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Sunday, September 14, 2008

Wheels within wheels, bluffs within bluffs

After enjoying the not-very-serious Call to Arms (Alan Dean Foster), I thought I might as check out the sequels, the last two novels in the trilogy known as The Damned. I was of course expecting the sequels to be worse, but ended up being pleasantly surprised. In fact, the sequels showed quite a bit more depth than their progenitor (note "more depth" is speaking in relative terms).

In The False Mirror, the Weave alliance has finally begun to make progress against the implacable Amplitur and their telepathically-enslaved allies. Humans, the species equivalent of galactic psychopaths, have been fully integrated into the war effort, although not the political structure of the Weave. (Not surprisingly, civilized races, who can barely contemplate violence, are wary of granting full status to their bloodthirsty allies.) In order to turn the tide, the Amplitur breed genetically-modified Ashregan troops, equals to humans in stature, strength, and capacity for violence. The newly-unleashed forces devastate the unprepared Weave troops, but one of the new soldiers is captured and shown the extent of the Amplitur modification. Ranji is troubled by the revelation that the Ashregan race is not, in fact, a willing partner of the allegedly benevolent Amplitur. And even if he believes the Weave scientists, what should he do about it?

The war nears its end in book three, The Spoils of War. The Wais are the most culturally sophisticated and least able to tolerate violence. It is no wonder that Wais scholars have large ignored studying the barbarous and inferior humans. However, Lalelelelang wonders what will happen when the humans no longer have an outlet for their aggression; she suspects they will turn against the remaining Weave civilizations. Lalelelang develops unique meditational and pharmacological interventions to enable her to study the humans, and ultimately she begins to study interspecies relationships even on the battlefield. In time she befriends a human soldier, one Colonel Straat-ien, but he begins to wonder whether Lalelelang must be eliminated in order to preserve the human race.

I still think all the books in the series are quite pulpy, in a pejorative sense, but definitely there is much more sophistication in these latter two. For starters, they question seriously the nature of humanity (are we as a species inherently violent?), and true science-fiction should always be anthropologically reflexive in this way. (Alas, expect no answer from Mr. Foster.) The opening novel, A Call to Arms, largely avoided this kind of analysis in favour of merely developing the humorous conceit of humans as hell-world denizens.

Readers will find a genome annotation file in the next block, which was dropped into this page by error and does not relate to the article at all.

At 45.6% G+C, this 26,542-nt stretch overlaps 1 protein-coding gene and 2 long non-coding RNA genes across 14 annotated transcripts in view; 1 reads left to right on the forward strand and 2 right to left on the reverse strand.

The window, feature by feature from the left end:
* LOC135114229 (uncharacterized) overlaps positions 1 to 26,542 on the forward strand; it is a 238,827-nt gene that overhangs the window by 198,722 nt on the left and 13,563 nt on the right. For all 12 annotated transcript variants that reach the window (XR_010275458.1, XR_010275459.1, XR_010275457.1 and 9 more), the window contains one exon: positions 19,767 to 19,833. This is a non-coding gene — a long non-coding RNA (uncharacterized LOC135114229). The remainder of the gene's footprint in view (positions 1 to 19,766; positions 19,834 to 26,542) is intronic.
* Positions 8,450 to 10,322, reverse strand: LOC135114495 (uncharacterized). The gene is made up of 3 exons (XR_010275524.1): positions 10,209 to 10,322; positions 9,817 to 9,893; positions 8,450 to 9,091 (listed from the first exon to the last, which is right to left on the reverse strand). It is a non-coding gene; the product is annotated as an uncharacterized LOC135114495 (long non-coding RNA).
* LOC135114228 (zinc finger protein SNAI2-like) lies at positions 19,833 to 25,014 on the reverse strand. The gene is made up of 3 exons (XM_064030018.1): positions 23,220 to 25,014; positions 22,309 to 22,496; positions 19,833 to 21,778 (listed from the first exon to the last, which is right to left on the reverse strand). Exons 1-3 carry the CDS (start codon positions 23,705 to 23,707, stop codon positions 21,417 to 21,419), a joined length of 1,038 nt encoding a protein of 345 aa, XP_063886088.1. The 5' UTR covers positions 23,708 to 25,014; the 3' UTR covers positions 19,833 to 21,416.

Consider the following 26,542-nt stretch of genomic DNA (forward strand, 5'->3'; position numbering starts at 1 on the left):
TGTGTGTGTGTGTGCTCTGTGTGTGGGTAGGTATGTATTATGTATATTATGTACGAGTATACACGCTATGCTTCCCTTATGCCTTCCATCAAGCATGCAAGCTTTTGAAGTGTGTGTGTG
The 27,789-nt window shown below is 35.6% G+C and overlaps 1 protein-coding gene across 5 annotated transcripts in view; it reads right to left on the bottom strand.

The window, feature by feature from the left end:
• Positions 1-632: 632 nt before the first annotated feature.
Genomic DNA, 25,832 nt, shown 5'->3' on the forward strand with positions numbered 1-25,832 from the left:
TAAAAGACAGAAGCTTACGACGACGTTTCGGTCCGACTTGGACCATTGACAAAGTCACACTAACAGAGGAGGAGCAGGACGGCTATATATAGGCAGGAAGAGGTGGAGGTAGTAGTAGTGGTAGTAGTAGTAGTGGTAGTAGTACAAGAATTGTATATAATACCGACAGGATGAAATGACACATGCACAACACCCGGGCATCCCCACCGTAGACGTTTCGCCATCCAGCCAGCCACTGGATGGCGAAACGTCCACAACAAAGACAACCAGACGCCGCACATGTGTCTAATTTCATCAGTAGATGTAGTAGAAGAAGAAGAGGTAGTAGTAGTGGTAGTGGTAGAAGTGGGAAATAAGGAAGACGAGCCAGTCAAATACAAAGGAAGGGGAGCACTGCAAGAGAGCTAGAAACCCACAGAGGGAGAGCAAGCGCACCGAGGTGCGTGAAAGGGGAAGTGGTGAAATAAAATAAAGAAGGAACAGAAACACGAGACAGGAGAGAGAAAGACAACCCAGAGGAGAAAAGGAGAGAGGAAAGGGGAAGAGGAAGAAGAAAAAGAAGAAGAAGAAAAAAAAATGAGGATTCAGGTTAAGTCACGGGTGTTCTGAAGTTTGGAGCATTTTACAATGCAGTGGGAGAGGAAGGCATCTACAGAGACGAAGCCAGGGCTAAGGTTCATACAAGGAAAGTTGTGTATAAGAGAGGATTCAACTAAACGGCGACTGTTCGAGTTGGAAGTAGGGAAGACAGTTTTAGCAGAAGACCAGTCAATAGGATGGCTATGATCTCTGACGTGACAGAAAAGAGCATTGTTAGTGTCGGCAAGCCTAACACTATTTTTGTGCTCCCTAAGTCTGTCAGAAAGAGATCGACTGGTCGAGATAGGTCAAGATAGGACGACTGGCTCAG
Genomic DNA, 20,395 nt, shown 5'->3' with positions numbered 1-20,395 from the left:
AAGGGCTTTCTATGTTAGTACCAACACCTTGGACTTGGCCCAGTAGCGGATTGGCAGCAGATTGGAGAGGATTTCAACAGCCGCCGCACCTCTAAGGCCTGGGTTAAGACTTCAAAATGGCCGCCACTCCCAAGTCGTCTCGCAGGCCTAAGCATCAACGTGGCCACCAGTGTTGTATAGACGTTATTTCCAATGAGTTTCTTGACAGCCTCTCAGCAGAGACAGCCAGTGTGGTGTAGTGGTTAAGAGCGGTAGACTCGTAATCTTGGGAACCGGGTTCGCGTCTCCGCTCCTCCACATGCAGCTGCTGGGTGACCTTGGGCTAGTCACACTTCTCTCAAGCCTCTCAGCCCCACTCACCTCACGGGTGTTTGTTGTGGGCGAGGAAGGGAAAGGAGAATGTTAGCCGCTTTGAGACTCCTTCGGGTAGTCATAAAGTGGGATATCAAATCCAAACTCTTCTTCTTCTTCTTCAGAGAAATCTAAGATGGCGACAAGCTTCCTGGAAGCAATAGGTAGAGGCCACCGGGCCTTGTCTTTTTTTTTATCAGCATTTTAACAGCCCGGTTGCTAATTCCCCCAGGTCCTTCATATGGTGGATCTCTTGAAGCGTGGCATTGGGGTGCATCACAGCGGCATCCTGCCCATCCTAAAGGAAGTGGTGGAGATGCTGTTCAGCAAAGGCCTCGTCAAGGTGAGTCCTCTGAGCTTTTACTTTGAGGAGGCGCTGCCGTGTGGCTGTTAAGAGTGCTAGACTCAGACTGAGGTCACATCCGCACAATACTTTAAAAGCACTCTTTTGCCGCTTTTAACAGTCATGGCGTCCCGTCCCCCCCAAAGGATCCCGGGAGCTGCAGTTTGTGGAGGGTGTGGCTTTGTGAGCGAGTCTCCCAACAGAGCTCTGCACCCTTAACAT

Also, interspecies relationships are less cluttered and therefore more sensible. A Call to Arms had far too many species working together on one ship, and the author, I think, struggled to coherently and plausibly deal with such a complicated premise. Mr. Foster took a few steps back in the latter novels and succeeded all the better for it.

Finally, the readers begin to see the larger picture, as the time frame skips forward several hundred years with each novel. In The False Mirror, we begin to wonder whether the Ashregan soldiers were intended to be captured and de-programmed by the Weave; are they pawns in a far more subtle plot by the inexpressibly patient Amplitur? And in The Spoils of War we find several of the Weave species engaged in subtle conspiracies, even treason, for reasons unique to their temperaments. "Wheels within wheels" -- a cliche repeated by one of the conspirators, but very appropriate.

I still cannot take these books too seriously; the writing is not masterful. But in fairness to Mr. Foster, writing from the point of view of aliens is certainly extraordinarily difficult (although one asks: should it even be attempted?). But even with the obvious flaws, there is depth and intricacy. If you find the premise at all interesting, I should think that you will find The False Mirror and The Spoils of War to be worthy sequels.

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